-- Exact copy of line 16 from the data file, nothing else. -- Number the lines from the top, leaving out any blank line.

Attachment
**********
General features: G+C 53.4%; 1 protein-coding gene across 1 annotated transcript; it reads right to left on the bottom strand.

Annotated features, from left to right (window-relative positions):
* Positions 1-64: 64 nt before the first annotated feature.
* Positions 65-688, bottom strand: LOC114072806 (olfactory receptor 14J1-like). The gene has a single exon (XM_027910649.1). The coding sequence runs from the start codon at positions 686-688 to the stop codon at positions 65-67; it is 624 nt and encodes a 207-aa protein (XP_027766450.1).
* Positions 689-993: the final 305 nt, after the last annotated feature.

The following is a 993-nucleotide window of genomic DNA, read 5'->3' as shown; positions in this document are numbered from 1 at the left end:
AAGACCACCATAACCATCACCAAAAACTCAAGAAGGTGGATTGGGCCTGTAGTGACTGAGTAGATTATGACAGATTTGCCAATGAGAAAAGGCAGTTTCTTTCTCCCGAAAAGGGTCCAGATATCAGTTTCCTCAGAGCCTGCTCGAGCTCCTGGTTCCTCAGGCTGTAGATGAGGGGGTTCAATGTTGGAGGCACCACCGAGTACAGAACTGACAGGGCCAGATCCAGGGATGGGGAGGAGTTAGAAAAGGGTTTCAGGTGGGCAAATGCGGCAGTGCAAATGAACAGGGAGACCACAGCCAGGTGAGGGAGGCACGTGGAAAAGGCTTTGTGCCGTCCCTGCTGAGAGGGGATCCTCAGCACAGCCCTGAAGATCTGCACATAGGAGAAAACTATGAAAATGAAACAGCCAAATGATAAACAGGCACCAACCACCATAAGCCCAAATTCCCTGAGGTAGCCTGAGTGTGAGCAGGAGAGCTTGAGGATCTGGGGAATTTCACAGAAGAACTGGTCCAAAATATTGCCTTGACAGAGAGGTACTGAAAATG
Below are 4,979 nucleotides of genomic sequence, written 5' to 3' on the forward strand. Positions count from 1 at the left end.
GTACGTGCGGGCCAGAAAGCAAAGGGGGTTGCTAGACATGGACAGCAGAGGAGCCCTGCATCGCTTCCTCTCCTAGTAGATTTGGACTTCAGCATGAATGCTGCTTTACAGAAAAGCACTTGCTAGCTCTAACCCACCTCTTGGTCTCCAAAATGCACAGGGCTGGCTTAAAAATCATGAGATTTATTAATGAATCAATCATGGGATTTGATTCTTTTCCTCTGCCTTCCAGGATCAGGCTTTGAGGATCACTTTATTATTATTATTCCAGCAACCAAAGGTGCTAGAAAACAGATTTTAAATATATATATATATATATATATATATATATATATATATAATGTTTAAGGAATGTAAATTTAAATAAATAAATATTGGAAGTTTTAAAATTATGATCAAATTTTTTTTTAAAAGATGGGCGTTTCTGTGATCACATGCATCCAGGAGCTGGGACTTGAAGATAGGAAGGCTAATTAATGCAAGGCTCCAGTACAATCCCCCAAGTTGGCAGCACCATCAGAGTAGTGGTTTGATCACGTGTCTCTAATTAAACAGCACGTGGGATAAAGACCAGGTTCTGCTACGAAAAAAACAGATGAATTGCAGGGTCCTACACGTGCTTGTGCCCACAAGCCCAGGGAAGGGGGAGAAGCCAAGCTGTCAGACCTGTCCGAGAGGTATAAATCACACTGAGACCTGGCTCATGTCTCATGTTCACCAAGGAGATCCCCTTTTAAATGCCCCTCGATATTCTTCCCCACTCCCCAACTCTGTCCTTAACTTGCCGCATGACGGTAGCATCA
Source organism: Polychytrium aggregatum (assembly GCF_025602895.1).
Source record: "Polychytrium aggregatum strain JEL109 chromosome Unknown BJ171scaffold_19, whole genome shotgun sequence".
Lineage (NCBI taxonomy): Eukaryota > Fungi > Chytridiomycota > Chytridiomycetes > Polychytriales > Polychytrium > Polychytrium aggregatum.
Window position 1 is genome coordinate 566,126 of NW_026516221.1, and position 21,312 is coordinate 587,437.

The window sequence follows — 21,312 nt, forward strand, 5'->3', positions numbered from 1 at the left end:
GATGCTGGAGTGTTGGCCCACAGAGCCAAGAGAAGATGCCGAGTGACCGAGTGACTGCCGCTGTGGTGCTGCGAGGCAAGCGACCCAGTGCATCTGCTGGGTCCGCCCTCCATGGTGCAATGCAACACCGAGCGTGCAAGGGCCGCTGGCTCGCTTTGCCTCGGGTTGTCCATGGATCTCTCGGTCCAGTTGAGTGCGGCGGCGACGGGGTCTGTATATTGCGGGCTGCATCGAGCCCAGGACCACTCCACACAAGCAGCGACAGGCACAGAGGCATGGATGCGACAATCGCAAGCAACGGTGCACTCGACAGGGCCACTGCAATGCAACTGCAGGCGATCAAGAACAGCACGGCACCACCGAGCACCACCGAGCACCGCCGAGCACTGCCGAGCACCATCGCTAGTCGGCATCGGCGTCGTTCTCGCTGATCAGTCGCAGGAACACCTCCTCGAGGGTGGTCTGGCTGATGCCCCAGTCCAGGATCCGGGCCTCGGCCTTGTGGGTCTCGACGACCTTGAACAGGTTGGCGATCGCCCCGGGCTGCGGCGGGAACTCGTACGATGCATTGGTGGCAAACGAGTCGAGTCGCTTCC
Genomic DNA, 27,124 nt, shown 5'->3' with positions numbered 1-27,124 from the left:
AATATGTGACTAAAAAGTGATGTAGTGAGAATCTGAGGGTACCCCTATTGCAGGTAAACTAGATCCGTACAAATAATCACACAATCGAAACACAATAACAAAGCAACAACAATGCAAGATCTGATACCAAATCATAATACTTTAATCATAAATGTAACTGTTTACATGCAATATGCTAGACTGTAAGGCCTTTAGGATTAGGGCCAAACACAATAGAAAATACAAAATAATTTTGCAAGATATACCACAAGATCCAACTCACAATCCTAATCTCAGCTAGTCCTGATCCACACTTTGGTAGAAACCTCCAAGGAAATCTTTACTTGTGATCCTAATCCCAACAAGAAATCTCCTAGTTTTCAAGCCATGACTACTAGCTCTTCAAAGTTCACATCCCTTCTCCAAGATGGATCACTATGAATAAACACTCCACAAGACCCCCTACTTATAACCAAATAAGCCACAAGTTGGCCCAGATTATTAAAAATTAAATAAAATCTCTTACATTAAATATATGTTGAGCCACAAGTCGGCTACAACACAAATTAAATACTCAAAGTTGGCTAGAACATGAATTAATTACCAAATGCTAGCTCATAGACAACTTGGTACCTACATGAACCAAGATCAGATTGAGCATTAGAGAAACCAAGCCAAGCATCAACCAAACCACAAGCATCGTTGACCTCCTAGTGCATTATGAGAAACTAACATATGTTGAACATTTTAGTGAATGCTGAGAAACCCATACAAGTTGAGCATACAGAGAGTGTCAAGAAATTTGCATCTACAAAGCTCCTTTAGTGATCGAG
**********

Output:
Genomic DNA, 27,124 nt, shown 5'->3' with positions numbered 1-27,124 from the left: